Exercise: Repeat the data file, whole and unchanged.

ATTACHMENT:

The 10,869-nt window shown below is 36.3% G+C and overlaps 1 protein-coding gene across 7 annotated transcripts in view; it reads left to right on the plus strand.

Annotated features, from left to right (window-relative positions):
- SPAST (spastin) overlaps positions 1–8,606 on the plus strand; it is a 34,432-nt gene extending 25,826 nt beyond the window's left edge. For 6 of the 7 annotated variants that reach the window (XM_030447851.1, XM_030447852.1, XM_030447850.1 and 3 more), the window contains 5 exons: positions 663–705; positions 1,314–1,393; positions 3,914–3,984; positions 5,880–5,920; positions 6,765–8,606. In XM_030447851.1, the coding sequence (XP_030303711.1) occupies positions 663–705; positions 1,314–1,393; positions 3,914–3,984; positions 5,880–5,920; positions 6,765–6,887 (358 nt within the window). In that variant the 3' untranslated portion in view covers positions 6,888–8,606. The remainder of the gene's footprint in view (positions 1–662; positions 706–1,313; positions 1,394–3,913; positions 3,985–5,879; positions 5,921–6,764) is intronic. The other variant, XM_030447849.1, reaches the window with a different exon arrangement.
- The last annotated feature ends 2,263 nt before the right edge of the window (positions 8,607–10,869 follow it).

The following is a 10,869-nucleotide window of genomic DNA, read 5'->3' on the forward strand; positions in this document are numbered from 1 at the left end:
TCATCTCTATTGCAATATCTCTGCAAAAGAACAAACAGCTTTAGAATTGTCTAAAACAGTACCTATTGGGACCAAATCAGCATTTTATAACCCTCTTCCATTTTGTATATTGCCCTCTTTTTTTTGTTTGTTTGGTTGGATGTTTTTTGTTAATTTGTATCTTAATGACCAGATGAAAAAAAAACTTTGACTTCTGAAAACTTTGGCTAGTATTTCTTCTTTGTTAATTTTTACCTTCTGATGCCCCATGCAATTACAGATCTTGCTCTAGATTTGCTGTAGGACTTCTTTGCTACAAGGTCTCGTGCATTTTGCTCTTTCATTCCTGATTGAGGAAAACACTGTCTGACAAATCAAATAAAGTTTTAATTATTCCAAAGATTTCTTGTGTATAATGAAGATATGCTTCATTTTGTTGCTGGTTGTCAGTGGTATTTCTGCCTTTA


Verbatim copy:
The 10,869-nt window shown below is 36.3% G+C and overlaps 1 protein-coding gene across 7 annotated transcripts in view; it reads left to right on the plus strand.

Annotated features, from left to right (window-relative positions):
- SPAST (spastin) overlaps positions 1–8,606 on the plus strand; it is a 34,432-nt gene extending 25,826 nt beyond the window's left edge. For 6 of the 7 annotated variants that reach the window (XM_030447851.1, XM_030447852.1, XM_030447850.1 and 3 more), the window contains 5 exons: positions 663–705; positions 1,314–1,393; positions 3,914–3,984; positions 5,880–5,920; positions 6,765–8,606. In XM_030447851.1, the coding sequence (XP_030303711.1) occupies positions 663–705; positions 1,314–1,393; positions 3,914–3,984; positions 5,880–5,920; positions 6,765–6,887 (358 nt within the window). In that variant the 3' untranslated portion in view covers positions 6,888–8,606. The remainder of the gene's footprint in view (positions 1–662; positions 706–1,313; positions 1,394–3,913; positions 3,985–5,879; positions 5,921–6,764) is intronic. The other variant, XM_030447849.1, reaches the window with a different exon arrangement.
- The last annotated feature ends 2,263 nt before the right edge of the window (positions 8,607–10,869 follow it).

The following is a 10,869-nucleotide window of genomic DNA, read 5'->3' on the forward strand; positions in this document are numbered from 1 at the left end:
TCATCTCTATTGCAATATCTCTGCAAAAGAACAAACAGCTTTAGAATTGTCTAAAACAGTACCTATTGGGACCAAATCAGCATTTTATAACCCTCTTCCATTTTGTATATTGCCCTCTTTTTTTTGTTTGTTTGGTTGGATGTTTTTTGTTAATTTGTATCTTAATGACCAGATGAAAAAAAAACTTTGACTTCTGAAAACTTTGGCTAGTATTTCTTCTTTGTTAATTTTTACCTTCTGATGCCCCATGCAATTACAGATCTTGCTCTAGATTTGCTGTAGGACTTCTTTGCTACAAGGTCTCGTGCATTTTGCTCTTTCATTCCTGATTGAGGAAAACACTGTCTGACAAATCAAATAAAGTTTTAATTATTCCAAAGATTTCTTGTGTATAATGAAGATATGCTTCATTTTGTTGCTGGTTGTCAGTGGTATTTCTGCCTTTA